who laid the philosophical groundwork of the Black Power movement, such as Booker T. Washington, W.E.B. Dubois, Marcus Garvey, and Alain Locke. These people, Rogers indicated to the room, piloted the movement to shift society’s narrative of blackness away from hateful stereotypes. A new slide confronted the audience: a collage of old propaganda illustrations rife with imagery leftover from anti-black minstrelsy, such as an advertisement for the blackface minstrel show “A Darkley Misunderstanding,” as well as the ﬁlm poster for D.W. Grifﬁth’s “Birth of a Nation: The Fiery Cross of the Ku Klux Klan.” These images represented a slice of how American society characterized blackness at the start of the 20th century. Rogers told the audience that big thinkers like Locke, who is often called the father of the Harlem Renaissance, believed it was necessary to recreate the image of black society. Locke wrote in his book, “The New Negro,” that for “generations in the mind of America, the Negro has been more a formula than a human being — something to be argued about, condemned or defended … a social bogey or a social burden.” But in overriding a racist visual narrative with expressions of the reality of black identities, he believed society would shift away from the mindset that beget and perpetuated black oppression. “By shedding the chrysalis of the old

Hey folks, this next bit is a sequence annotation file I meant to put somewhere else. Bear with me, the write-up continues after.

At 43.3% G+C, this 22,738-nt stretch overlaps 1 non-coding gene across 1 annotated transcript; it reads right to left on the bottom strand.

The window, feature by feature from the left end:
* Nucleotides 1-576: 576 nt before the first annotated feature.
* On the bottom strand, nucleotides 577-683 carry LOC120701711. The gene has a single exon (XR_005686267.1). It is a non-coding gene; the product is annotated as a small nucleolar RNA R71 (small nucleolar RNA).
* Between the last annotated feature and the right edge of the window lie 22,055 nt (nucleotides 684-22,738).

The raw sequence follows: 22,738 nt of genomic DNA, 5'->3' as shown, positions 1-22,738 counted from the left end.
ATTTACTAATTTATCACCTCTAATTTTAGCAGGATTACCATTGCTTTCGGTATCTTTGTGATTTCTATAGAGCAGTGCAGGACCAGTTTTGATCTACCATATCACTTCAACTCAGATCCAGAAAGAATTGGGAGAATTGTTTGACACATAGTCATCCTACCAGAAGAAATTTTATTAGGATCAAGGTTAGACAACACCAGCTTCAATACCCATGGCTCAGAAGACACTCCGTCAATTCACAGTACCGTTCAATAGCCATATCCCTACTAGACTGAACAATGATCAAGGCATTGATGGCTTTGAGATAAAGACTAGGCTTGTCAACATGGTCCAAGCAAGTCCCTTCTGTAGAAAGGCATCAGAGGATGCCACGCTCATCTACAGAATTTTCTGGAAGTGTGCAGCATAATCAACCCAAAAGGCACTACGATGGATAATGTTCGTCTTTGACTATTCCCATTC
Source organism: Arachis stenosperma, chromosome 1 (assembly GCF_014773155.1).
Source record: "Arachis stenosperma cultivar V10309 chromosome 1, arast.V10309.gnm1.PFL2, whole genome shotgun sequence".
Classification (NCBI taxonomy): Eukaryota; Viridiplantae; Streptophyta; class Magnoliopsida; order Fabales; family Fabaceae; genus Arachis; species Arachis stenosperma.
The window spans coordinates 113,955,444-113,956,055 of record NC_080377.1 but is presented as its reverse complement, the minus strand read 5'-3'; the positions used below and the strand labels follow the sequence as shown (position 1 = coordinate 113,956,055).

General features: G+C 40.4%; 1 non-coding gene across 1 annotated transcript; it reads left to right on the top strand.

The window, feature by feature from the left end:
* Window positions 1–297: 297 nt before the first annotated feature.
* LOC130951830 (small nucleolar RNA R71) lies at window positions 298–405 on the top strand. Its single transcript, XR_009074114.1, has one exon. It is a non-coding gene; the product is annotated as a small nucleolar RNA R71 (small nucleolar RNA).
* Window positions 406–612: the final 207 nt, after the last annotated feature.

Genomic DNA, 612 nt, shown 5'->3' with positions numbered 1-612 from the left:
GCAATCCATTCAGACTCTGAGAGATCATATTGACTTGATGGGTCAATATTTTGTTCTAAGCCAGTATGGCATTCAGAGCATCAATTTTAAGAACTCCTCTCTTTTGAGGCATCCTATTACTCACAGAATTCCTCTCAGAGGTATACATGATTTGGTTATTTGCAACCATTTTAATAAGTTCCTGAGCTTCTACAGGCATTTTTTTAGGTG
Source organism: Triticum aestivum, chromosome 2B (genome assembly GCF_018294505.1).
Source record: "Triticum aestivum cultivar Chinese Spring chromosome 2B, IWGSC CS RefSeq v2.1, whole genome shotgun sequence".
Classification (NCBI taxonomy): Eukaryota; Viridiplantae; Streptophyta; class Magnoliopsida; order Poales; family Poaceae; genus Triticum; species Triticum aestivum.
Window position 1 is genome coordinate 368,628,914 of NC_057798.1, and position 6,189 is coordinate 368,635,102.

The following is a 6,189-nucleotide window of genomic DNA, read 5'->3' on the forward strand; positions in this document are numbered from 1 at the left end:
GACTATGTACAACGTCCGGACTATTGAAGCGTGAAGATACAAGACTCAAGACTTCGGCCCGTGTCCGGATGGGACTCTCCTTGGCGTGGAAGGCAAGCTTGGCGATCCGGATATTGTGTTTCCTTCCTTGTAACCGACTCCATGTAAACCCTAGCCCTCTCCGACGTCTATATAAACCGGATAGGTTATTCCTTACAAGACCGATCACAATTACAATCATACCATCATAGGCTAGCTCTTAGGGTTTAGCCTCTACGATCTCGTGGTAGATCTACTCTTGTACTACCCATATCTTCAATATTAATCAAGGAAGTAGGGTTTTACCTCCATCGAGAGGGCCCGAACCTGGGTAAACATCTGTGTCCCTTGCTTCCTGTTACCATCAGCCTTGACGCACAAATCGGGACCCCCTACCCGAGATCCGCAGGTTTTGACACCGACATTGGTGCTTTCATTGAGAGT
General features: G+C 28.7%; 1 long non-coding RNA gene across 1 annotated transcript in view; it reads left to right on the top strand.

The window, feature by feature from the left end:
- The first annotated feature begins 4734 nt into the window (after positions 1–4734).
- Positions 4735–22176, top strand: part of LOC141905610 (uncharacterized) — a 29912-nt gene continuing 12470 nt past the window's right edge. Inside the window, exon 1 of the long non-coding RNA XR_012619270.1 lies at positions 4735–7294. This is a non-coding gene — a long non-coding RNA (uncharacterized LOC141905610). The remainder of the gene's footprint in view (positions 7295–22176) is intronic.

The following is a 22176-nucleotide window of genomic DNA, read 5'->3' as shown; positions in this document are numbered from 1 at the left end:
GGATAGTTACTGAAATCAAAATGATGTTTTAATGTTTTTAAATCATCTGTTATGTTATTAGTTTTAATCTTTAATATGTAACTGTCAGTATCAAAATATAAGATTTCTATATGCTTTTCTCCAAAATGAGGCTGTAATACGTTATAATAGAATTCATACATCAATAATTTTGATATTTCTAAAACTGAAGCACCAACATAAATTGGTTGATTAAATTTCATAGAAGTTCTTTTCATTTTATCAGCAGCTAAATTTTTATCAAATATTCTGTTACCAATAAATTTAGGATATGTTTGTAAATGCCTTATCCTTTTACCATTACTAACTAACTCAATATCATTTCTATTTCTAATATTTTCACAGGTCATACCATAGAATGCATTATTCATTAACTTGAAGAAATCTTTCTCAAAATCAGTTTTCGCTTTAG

“Steve,” 1976: Barkley Hendricks’ work will be featured in “Soul of a Nation” and appeared in Rogers’ lecture as examples of artists capturing the personality and uniqueness of the world around them. Photo courtesy: Mesa Art Department.
The Broad’s ofﬁcial poster for “Soul of a Nation” features Barbara Jones-Hogu’s 1971 piece “Unite,” which embodies the theme for the show. Photo courtesy: Mesa Art Department. Negro problem,” Locke continues in the book, “we are achieving something like a spiritual emancipation.” Rogers talked about Locke’s mission to gather together black artists attempting to recover their cultural history, as individuals whose ancestral lines were often unknown or obscured, obliterated by the nature of slavery. Locke, she said, had noticed how European artists like Picasso and Matisse had begun to appropriate native African imagery and sculptures into their work, to the point that the art community associated African motifs as inherent aspects of European Modernism. One artist Rogers highlighted, Hale A. Woodruff, combatted that association in an attempt at reclaiming the imagery. His 1928 painting “The Card Players” was a Modernist take on a contemporary scene, but used African mask motifs to represent the players’ faces. One of Rogers’ slides featured Palmer Hayden’s 1926 piece, “Fétiche et Fleurs,” translating to “Fetish and Flowers.” Rogers said that Hayden was an artist uncomfortable with the idea of reclaiming African imagery he was unfamiliar with, and “Fétiche” was an underhanded jab at other artists and curators who did. The still life depicts a Fang reliquary sculpture atop a ceremonial cloth worn only by Kuba kings — two culturally unrelated and contextually sacred things placed like